Retail’s struggles are falling entirely on women

“It’s like women got coal in their stockings for Christmas.”
“It’s like women got coal in their stockings for Christmas.”
Image: Reuters/Kamil Krzaczynski
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As if the persistent wage gap between women and men weren’t enough, women have also been disproportionately hammered by the wave of job losses hitting US retail.

Between October 2016 and October 2017, the retail industry lost 54,300 jobs, according to an analysis of data from the US Bureau of Labor Statistics by the Institute for Women’s Policy Research (IWPR). That net decline is tied directly to the jobs lost by women. During that period, women lost 160,300 jobs, while men actually gained 106,000 jobs.

The analysis looked back at retail employment since just before the recession in 2008. Generally, changes in the number of jobs held by men have preceded a similar trend for women. Men’s employment started to fall in 2007, and then women’s followed. Men’s employment then rebounded in 2010, and women’s picked up after. But 2017 has diverged completely from that pattern.

The IWPR first noticed the trend last year and started tracking it. “Now we have a year of data,” Heidi Hartmann, an economist and president of the IWPR, tells Quartz, “and it’s quite pronounced.”

“It’s like women got coal in their stockings for Christmas,” she adds.

The why is not immediately evident

By far the majority of losses for women and gains for men happened in general-merchandise stores, which include warehouse clubs and all those struggling department stores. Within that category, women lost 161,000 jobs while men gained about 88,000.

Hartmann suspects that these stores are selling more durable goods, such as home appliances and home-repair products, but fewer items like clothing and cosmetics. The reason that could cause a gender gap in job losses is that women have historically held positions in departments such as clothing and cosmetics, while those selling the big-ticket items are staffed by men.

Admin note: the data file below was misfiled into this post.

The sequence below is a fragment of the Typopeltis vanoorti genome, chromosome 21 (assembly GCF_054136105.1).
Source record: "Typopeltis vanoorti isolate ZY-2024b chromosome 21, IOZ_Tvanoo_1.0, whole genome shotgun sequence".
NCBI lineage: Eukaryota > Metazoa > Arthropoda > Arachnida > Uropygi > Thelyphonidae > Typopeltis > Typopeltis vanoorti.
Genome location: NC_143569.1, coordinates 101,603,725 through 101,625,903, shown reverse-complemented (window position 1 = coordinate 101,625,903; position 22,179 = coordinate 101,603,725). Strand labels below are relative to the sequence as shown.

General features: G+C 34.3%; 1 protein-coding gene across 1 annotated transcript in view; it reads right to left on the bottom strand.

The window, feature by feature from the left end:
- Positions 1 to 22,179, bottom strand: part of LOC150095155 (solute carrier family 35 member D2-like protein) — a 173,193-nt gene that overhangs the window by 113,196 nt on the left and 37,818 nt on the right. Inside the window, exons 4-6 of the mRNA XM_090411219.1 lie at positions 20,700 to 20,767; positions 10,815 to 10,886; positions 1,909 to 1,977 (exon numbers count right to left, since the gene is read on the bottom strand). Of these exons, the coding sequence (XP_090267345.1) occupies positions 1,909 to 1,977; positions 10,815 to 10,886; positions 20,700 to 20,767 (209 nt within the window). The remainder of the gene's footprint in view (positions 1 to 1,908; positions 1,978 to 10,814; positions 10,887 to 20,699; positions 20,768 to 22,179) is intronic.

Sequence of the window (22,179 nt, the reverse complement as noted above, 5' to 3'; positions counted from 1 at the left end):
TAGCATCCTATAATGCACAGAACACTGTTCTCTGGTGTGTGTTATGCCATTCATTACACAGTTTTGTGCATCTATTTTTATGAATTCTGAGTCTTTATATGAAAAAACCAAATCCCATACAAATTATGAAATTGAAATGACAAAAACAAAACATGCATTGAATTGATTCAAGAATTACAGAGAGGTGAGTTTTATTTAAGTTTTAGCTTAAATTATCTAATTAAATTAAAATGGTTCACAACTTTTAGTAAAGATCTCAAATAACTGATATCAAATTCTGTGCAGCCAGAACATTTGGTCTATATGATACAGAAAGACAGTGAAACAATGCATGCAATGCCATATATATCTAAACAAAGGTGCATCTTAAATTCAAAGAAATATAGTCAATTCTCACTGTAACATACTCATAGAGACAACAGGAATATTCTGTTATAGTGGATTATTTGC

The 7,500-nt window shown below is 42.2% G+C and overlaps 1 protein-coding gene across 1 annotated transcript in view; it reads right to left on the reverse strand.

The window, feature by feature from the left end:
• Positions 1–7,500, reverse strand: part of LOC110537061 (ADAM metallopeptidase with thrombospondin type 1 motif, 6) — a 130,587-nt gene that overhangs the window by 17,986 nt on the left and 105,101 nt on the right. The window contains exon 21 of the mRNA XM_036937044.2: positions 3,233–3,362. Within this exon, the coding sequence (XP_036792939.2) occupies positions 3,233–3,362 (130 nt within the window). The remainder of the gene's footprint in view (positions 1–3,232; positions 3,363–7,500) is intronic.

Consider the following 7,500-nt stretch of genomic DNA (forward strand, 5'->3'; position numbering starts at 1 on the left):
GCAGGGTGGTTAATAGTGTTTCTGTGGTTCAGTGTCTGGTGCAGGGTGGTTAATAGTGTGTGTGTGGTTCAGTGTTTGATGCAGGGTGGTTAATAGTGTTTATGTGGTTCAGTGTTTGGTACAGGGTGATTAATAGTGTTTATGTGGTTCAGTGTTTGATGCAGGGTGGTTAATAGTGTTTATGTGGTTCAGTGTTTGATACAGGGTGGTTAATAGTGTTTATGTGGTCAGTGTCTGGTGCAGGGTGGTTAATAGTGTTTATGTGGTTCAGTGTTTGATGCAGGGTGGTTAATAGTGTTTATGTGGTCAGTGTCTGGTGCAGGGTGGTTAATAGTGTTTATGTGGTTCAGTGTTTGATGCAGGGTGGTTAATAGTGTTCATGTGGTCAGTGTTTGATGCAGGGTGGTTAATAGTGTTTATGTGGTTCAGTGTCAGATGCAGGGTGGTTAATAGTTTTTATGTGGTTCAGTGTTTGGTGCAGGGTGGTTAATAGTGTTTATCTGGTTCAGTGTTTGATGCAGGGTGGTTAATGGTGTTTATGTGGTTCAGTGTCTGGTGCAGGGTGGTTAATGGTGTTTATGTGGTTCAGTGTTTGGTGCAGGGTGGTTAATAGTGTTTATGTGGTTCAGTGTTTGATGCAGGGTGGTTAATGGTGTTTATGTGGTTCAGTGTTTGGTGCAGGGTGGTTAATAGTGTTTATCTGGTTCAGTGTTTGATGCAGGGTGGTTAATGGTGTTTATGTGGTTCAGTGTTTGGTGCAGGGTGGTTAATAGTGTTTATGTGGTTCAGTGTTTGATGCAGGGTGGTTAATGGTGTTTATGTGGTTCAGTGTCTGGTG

This discrepancy was at the center of a series of sex-discrimination cases in the 1970s and ’80s, because those sales generally earned a sales associate a commission. The US Equal Employment Opportunity Commission argued that women were not being hired or promoted into commission-earning sales jobs as often. Many corporations settled out of court, but Sears fought back. “The paucity of women in the higher-paying commission sales jobs, Sears argued, was not due to discrimination but rather to women’s preference for less competitive jobs,” the New York Times reported in 1986, when a federal court ruled that Sears was not guilty of sex discrimination.

Self-checkout could be one factor

Hartmann points out that the job figures in their analysis include everyone on the payroll, including part-time employees. Women who also care for families often take part-time work because of the flexibility it allows. She suspects jobs such as cashier may be disappearing, too, as stores open more self-checkout registers.

The IWPR still has more analysis to do to determine why this gender gap in job losses is appearing and which groups are most affected, but Hartmann nonetheless sees what they’ve found so far to be worrying. “Women deserve a share of these better jobs,” she says. They do, after all, still control most of the household spending in the US.